The software’s interface lets people set their webcam to automatically photograph them every one or five minutes, depending on how frequently they want their image to update (or how frequently their boss requires it).

If a coworker clicks on their face, Sneek’s default settings will instantly connect the two workers in a live video call, even if the recipient hasn’t clicked “accept.” However, people can also configure their settings to only accept calls manually – and only take webcam photos manually – if their employer allows it.

Currie told Business Insider that, while some may be put off by the software’s interface, it’s meant to build a connected office dynamic.

“Sneek was never designed to spy on anyone, we’d be the worst spy company ever considering we named our app ‘Sneek,'” Currie said. “We know lots of people will find it an invasion of privacy, we 100% get that, and it’s not the solution for those folks, but there’s also lots of teams out there who are good friends and want to stay connected when they’re working together.”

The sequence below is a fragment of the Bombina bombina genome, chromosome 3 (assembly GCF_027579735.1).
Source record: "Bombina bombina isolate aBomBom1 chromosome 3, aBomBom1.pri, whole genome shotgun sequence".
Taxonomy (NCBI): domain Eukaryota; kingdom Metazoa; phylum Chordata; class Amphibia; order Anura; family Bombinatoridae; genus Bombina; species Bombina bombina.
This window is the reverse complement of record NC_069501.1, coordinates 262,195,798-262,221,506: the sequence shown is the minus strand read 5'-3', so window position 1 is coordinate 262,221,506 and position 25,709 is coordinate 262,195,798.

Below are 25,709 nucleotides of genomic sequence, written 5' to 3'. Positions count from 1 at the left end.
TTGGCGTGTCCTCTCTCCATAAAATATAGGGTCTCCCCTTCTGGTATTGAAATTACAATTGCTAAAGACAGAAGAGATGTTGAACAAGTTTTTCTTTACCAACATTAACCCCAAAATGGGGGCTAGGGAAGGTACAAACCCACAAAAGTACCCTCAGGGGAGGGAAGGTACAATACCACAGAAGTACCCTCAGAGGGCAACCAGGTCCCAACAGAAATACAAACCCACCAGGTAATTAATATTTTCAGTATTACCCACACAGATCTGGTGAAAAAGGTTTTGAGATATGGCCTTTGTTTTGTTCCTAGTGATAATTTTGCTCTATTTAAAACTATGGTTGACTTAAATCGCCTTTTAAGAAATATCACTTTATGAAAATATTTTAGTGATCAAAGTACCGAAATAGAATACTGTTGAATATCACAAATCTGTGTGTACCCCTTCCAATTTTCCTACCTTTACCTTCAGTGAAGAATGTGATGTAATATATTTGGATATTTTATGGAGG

After Sneek’s interface was reported by The Information’s Priya Anand last week, some were turned off by the workplace surveillance tool. David Heinemeier Hansson, CTO and cofounder of the development firm Basecamp, tweeted that the idea “makes my skin crawl.”

Currie acknowledged that the company “did indeed get some Twitter fame last week” after The Information story was published. Sneek was inspired in part by a book on remote work that Hansson co-authored, Currie said, but now the company has received messages from Hansson’s followers “abusing our staff and calling us pieces of s-.”

The purpose of Sneek isn’t surveillance, Currie said, but office culture.

“We’ve worked from home for 10+ years and one of the biggest things that starts to creep in is that sense of isolation, it does really affect people’s mental health,” he said. “Just having that ability to look up and see your teammates there can make all the difference.”